The performance of the training algorithms is evaluated by widely used techniques: Mean Squared Error (MSE), Coefficient of Correlation (R), and BIAS. They were determined for all three training algorithms with all five validation percentages. Root mean squared error ratio (RSR) and Nash number were also used to evaluate the performance of the ANN models. The calculation of MSE, R, RSR, Nash number, and BIAS is given in equations (4)–(8), respectively.where is the observed power generation, is the expected or predicted power generation, and is the number of data points in the matrix:where and are the means of observed and predicted power generations, respectively. The smaller MSE values and R values closer to 1 indicate highly accurate models.where is the standard deviation of the observed power values.
3. Results and Discussion
The results of the comparison of validation percentages (calibration of different training algorithms at various validation percentages) show that a validation percentage of 5% gives the lowest MSE at epoch 2 for the LM algorithm. At the same time, the corresponding overall R value is 0.94, which is almost equal to the results of the other four percentage values (10%, 15%, 20%, and 25%). Figure 6 shows the variation of the predicted versus actual power for the LM algorithm at the validation percentage of 5%. Overall, the LM training algorithm has successfully predicted the wind power generation according to equation (3).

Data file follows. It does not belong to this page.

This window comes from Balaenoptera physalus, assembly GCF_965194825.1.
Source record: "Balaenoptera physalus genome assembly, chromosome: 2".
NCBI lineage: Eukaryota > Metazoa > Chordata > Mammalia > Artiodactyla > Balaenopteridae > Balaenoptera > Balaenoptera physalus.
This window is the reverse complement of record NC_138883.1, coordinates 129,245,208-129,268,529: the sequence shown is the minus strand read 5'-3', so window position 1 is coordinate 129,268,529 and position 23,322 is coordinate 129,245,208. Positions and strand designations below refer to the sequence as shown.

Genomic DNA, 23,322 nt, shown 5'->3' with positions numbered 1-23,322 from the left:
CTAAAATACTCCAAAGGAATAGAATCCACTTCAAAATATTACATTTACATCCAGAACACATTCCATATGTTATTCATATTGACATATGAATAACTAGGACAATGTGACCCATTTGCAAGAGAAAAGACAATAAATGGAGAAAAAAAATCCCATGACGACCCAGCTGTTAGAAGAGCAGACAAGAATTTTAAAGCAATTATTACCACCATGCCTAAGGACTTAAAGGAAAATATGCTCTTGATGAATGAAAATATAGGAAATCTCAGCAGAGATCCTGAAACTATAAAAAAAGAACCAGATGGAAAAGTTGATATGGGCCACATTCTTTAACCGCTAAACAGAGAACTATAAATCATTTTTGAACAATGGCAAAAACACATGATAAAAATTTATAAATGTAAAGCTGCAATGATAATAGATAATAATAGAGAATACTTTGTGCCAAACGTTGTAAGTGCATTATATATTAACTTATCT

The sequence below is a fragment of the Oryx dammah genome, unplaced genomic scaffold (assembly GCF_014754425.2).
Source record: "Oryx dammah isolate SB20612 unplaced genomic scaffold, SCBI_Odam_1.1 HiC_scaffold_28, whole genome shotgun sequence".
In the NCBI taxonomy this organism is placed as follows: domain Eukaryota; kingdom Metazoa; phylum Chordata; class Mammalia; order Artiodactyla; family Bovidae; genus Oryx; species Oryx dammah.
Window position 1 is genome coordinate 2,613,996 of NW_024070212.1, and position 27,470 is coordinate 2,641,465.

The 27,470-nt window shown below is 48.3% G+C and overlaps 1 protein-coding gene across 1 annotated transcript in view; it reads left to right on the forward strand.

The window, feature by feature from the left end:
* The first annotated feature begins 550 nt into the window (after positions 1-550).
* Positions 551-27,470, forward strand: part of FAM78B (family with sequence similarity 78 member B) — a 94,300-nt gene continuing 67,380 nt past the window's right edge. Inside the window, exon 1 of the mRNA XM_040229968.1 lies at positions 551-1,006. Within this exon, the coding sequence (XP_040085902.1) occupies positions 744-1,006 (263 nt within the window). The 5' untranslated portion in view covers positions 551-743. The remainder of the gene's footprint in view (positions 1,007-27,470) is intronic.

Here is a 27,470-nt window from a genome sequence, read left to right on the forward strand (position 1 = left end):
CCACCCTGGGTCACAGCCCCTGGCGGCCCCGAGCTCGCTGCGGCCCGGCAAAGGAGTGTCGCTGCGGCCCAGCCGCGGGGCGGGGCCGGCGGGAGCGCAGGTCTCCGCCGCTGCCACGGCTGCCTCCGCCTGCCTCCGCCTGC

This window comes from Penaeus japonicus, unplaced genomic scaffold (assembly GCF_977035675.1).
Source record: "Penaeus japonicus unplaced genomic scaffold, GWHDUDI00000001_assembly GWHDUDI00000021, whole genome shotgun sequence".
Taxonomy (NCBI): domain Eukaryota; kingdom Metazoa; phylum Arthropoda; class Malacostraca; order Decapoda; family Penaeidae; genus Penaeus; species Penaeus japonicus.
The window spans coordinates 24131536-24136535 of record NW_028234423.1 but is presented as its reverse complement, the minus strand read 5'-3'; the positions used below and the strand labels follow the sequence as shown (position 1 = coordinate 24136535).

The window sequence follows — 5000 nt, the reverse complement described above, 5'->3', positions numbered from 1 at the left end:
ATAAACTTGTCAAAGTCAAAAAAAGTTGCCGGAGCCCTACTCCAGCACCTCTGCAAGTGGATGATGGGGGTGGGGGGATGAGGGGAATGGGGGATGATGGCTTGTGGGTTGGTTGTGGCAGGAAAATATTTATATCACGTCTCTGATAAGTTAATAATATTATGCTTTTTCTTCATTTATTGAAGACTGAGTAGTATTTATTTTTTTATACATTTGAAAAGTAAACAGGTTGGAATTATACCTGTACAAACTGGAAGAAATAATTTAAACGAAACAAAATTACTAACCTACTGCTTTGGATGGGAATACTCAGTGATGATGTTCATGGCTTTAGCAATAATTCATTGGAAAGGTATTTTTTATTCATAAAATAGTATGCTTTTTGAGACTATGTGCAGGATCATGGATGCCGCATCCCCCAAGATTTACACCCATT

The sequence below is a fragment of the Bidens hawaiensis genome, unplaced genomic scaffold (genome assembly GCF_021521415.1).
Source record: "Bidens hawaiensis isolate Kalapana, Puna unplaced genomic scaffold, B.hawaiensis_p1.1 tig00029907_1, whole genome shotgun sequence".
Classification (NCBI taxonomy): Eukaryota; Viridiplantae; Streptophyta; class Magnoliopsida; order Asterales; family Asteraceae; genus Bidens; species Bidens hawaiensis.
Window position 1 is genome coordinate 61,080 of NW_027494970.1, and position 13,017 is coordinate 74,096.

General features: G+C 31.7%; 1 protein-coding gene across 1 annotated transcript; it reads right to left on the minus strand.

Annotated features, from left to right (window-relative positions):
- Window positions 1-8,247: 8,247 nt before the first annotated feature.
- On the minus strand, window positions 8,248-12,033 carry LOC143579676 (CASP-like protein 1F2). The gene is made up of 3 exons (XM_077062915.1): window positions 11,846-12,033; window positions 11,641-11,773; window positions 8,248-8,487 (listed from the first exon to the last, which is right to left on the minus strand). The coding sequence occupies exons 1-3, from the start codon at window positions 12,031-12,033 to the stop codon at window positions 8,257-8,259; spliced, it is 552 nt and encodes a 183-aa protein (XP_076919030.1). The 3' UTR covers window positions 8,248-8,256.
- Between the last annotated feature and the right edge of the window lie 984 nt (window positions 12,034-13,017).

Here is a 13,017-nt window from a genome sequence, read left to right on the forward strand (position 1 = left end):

(a)
(b)
(c)
(d)
Calibration of SCG training algorithm shows a better performance at validation percentage of 10% with the minimum MSE of 0.017 at epoch 21. Figure 7 shows the variation of the predicted versus actual power of the corresponding model. According to the results of SCG, there is a strong correlation between input parameters and power output at all five validation percentages.